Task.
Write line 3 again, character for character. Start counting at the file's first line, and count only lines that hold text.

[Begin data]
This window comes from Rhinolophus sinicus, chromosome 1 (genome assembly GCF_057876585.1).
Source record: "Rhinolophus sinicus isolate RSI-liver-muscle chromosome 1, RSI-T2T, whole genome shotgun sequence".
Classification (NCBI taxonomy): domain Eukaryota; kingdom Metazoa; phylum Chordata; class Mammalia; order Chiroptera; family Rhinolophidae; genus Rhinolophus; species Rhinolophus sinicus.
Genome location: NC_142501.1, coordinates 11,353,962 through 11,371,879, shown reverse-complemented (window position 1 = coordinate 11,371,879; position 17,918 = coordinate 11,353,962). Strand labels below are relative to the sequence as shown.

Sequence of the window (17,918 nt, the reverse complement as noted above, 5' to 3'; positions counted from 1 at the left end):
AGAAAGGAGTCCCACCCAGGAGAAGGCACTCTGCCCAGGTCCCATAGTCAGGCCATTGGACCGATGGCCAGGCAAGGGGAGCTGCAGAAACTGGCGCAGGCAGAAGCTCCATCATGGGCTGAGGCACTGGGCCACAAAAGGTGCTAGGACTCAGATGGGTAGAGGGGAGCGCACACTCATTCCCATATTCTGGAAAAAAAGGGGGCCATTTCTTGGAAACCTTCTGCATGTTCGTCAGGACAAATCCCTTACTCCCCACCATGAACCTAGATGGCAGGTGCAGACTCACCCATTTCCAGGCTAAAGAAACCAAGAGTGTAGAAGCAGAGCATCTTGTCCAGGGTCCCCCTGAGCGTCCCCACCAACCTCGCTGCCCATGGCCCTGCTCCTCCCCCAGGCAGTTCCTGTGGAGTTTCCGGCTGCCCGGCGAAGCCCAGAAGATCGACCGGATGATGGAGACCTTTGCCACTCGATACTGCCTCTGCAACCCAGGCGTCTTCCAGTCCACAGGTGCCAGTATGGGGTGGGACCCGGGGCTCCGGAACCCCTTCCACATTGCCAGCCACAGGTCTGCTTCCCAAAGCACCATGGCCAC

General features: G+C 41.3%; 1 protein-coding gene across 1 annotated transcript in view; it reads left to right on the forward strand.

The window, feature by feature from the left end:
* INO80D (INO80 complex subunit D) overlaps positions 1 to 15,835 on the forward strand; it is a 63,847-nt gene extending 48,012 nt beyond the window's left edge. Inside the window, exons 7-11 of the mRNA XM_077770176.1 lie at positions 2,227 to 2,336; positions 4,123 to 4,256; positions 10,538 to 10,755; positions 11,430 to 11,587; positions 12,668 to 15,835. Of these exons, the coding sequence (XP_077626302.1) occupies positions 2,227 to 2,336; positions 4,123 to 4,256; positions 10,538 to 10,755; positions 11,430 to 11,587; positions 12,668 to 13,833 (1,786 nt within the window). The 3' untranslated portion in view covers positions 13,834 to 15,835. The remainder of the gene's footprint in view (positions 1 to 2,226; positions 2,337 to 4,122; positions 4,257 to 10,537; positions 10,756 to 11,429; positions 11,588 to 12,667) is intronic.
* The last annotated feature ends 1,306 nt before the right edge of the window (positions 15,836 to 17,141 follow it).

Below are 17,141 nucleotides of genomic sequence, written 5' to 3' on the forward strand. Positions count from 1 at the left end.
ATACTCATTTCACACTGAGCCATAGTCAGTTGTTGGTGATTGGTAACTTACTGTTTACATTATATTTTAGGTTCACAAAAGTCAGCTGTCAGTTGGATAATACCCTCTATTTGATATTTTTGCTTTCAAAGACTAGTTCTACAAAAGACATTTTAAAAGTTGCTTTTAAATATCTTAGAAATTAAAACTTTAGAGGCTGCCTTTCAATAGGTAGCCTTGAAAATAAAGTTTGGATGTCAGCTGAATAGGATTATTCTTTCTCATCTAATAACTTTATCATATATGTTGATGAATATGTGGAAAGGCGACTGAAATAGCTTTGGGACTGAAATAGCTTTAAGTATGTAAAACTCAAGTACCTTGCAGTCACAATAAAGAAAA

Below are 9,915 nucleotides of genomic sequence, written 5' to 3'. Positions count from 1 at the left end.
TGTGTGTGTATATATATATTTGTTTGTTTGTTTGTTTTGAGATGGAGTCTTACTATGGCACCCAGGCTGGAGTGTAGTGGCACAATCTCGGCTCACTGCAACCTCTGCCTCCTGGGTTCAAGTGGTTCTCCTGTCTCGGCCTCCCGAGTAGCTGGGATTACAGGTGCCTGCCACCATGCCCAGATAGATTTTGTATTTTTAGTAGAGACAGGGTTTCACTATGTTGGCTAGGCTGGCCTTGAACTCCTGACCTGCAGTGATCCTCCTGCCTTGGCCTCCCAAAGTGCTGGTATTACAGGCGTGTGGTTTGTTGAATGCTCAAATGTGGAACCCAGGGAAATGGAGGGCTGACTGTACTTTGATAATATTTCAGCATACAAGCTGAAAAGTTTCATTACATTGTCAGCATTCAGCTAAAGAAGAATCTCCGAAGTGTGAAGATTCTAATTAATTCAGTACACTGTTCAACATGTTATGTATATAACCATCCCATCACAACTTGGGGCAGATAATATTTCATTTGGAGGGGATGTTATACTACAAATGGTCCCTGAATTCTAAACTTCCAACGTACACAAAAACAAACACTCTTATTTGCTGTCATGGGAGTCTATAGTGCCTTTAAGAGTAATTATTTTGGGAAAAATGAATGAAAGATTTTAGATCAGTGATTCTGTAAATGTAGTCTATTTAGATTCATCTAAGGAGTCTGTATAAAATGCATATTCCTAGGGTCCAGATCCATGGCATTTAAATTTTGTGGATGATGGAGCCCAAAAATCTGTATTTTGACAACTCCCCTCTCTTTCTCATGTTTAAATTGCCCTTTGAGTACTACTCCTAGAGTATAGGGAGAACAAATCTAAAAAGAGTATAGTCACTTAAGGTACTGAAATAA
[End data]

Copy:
Classification (NCBI taxonomy): domain Eukaryota; kingdom Metazoa; phylum Chordata; class Mammalia; order Chiroptera; family Rhinolophidae; genus Rhinolophus; species Rhinolophus sinicus.